With his uncle having died in the interim, Sophos has become Sounis. Knowing that the rebel barons are unlikely to accept him, he goes first to Attolia to beg his friend Gen to help aid him in winning Sounis’ civil war. (This is where the book shifts from Sophos’ first-person account of his whereabouts, told to Eddis, to third-person.) Instead of his former travel companion, however, Sounis finds the strangely impersonal Attolis, who talks to him as one king to another, as if they share no history. And rather than loan Sounis the gold he needs to fight, Attolis proposes that Sounis pledge his and his country’s loyalty to Attolia.
It’s not until Sophos gets him alone that he finally gets to glimpse Eugenides, with the two old friends getting only one private moment to plot how Sounis will earn the respect of his barons and fight off the latest Mede ambassador, Akretenesh. At the formal Barons’ Meet, Sounis watches with dismay as the majority of the barons vote to install an experienced regent to rule for him, effectively making Sophos the puppet ruler as they always intended.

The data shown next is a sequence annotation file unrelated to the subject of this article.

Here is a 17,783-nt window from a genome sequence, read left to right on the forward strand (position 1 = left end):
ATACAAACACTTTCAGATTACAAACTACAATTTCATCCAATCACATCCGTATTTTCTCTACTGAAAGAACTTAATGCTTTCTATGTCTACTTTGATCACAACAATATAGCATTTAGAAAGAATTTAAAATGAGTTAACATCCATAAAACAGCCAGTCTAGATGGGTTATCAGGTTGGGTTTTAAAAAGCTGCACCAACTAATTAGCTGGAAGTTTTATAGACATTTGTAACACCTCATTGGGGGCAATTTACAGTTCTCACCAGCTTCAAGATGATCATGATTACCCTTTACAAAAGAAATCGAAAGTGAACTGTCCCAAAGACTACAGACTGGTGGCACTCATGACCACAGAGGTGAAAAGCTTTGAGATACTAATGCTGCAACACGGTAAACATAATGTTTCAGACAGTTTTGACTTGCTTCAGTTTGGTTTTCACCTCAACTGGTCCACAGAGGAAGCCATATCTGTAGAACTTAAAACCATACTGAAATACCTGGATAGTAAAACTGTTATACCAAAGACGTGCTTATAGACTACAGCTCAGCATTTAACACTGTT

So he pulls out Attolia and Attolis’ gifts, two pistols, and shoots his greatest rival among the barons, as well as Akretenesh. After the barons re-vote unanimously to install Sounis as their king, he leads them in what he expects will be a suicide mission against ten thousand Mede forces—only to find that Attolis, who had initially sent only a small force, sent more soldiers to help.
Having driven the Mede empire off yet again, and back at Attolia, Sounis formally binds together their nations under Attolis’ control, giving up a measure of control in order to protect his people. When he plans to follow through on his intentions to marry Eddis, however, Attolis reminds him that as his sovereign, he cannot allow Sounis to be beholden to both Attolia and Eddis. The solution, then, is for Eddis to give up her throne—which at first horrifies Sounis, until he learns that this was Eddis’ intention. She too has been seeing visions of the Sacred Mountain erupting, and knows that this is the only way to convince all of her people to move out of Eddis.